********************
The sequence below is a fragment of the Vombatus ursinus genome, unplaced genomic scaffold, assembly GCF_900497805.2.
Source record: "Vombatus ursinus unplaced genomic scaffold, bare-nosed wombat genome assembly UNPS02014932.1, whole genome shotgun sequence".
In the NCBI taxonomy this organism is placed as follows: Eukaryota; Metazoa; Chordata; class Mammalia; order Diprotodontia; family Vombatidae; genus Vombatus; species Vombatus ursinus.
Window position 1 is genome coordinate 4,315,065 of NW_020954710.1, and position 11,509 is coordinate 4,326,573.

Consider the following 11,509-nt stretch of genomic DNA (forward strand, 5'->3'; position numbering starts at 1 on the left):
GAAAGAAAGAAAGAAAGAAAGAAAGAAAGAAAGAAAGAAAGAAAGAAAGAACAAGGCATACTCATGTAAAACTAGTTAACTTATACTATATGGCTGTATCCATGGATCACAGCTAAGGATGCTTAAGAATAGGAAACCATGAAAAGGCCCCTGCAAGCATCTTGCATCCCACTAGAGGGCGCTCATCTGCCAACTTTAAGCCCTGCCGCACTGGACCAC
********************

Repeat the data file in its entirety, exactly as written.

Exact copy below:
The sequence below is a fragment of the Vombatus ursinus genome, unplaced genomic scaffold, assembly GCF_900497805.2.
Source record: "Vombatus ursinus unplaced genomic scaffold, bare-nosed wombat genome assembly UNPS02014932.1, whole genome shotgun sequence".
In the NCBI taxonomy this organism is placed as follows: Eukaryota; Metazoa; Chordata; class Mammalia; order Diprotodontia; family Vombatidae; genus Vombatus; species Vombatus ursinus.
Window position 1 is genome coordinate 4,315,065 of NW_020954710.1, and position 11,509 is coordinate 4,326,573.

Consider the following 11,509-nt stretch of genomic DNA (forward strand, 5'->3'; position numbering starts at 1 on the left):
GAAAGAAAGAAAGAAAGAAAGAAAGAAAGAAAGAAAGAAAGAAAGAAAGAACAAGGCATACTCATGTAAAACTAGTTAACTTATACTATATGGCTGTATCCATGGATCACAGCTAAGGATGCTTAAGAATAGGAAACCATGAAAAGGCCCCTGCAAGCATCTTGCATCCCACTAGAGGGCGCTCATCTGCCAACTTTAAGCCCTGCCGCACTGGACCAC